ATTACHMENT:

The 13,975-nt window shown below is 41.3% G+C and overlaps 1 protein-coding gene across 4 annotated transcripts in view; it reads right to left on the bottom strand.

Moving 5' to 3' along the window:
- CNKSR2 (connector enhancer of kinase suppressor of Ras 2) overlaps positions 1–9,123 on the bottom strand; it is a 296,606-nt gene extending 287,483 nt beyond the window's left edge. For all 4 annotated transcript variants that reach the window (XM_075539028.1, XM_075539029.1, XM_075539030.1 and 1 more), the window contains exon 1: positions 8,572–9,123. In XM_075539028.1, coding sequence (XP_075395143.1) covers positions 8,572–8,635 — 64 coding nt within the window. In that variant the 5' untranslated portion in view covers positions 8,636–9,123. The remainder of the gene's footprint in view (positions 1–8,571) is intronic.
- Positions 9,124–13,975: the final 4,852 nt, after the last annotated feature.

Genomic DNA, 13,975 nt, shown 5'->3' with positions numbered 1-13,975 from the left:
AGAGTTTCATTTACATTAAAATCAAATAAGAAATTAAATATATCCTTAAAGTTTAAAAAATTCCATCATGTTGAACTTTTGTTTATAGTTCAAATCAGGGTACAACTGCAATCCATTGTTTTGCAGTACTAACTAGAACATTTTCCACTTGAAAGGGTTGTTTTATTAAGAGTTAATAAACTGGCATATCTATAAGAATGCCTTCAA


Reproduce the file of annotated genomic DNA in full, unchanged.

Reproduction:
The 13,975-nt window shown below is 41.3% G+C and overlaps 1 protein-coding gene across 4 annotated transcripts in view; it reads right to left on the bottom strand.

Moving 5' to 3' along the window:
- CNKSR2 (connector enhancer of kinase suppressor of Ras 2) overlaps positions 1–9,123 on the bottom strand; it is a 296,606-nt gene extending 287,483 nt beyond the window's left edge. For all 4 annotated transcript variants that reach the window (XM_075539028.1, XM_075539029.1, XM_075539030.1 and 1 more), the window contains exon 1: positions 8,572–9,123. In XM_075539028.1, coding sequence (XP_075395143.1) covers positions 8,572–8,635 — 64 coding nt within the window. In that variant the 5' untranslated portion in view covers positions 8,636–9,123. The remainder of the gene's footprint in view (positions 1–8,571) is intronic.
- Positions 9,124–13,975: the final 4,852 nt, after the last annotated feature.

Genomic DNA, 13,975 nt, shown 5'->3' with positions numbered 1-13,975 from the left:
AGAGTTTCATTTACATTAAAATCAAATAAGAAATTAAATATATCCTTAAAGTTTAAAAAATTCCATCATGTTGAACTTTTGTTTATAGTTCAAATCAGGGTACAACTGCAATCCATTGTTTTGCAGTACTAACTAGAACATTTTCCACTTGAAAGGGTTGTTTTATTAAGAGTTAATAAACTGGCATATCTATAAGAATGCCTTCAA